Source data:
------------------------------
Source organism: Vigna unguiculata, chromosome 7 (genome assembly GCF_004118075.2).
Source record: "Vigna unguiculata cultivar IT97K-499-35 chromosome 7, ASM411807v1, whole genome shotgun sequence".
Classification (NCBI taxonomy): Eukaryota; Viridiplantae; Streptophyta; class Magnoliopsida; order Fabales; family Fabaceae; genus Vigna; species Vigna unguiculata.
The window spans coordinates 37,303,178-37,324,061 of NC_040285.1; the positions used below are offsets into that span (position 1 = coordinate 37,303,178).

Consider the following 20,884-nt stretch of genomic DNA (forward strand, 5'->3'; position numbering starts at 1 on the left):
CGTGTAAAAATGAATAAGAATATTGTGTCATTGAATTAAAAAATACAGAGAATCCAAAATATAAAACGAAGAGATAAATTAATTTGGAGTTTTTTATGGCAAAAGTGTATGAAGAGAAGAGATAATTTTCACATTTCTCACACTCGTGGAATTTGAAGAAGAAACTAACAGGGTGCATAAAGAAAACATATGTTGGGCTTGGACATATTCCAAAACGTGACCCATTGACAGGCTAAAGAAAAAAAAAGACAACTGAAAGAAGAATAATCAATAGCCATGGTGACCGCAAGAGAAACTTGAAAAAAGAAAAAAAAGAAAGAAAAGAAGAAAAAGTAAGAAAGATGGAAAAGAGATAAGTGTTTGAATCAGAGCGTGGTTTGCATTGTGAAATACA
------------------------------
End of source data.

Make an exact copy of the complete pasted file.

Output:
Source organism: Vigna unguiculata, chromosome 7 (genome assembly GCF_004118075.2).
Source record: "Vigna unguiculata cultivar IT97K-499-35 chromosome 7, ASM411807v1, whole genome shotgun sequence".
Classification (NCBI taxonomy): Eukaryota; Viridiplantae; Streptophyta; class Magnoliopsida; order Fabales; family Fabaceae; genus Vigna; species Vigna unguiculata.
The window spans coordinates 37,303,178-37,324,061 of NC_040285.1; the positions used below are offsets into that span (position 1 = coordinate 37,303,178).

Consider the following 20,884-nt stretch of genomic DNA (forward strand, 5'->3'; position numbering starts at 1 on the left):
CGTGTAAAAATGAATAAGAATATTGTGTCATTGAATTAAAAAATACAGAGAATCCAAAATATAAAACGAAGAGATAAATTAATTTGGAGTTTTTTATGGCAAAAGTGTATGAAGAGAAGAGATAATTTTCACATTTCTCACACTCGTGGAATTTGAAGAAGAAACTAACAGGGTGCATAAAGAAAACATATGTTGGGCTTGGACATATTCCAAAACGTGACCCATTGACAGGCTAAAGAAAAAAAAAGACAACTGAAAGAAGAATAATCAATAGCCATGGTGACCGCAAGAGAAACTTGAAAAAAGAAAAAAAAGAAAGAAAAGAAGAAAAAGTAAGAAAGATGGAAAAGAGATAAGTGTTTGAATCAGAGCGTGGTTTGCATTGTGAAATACA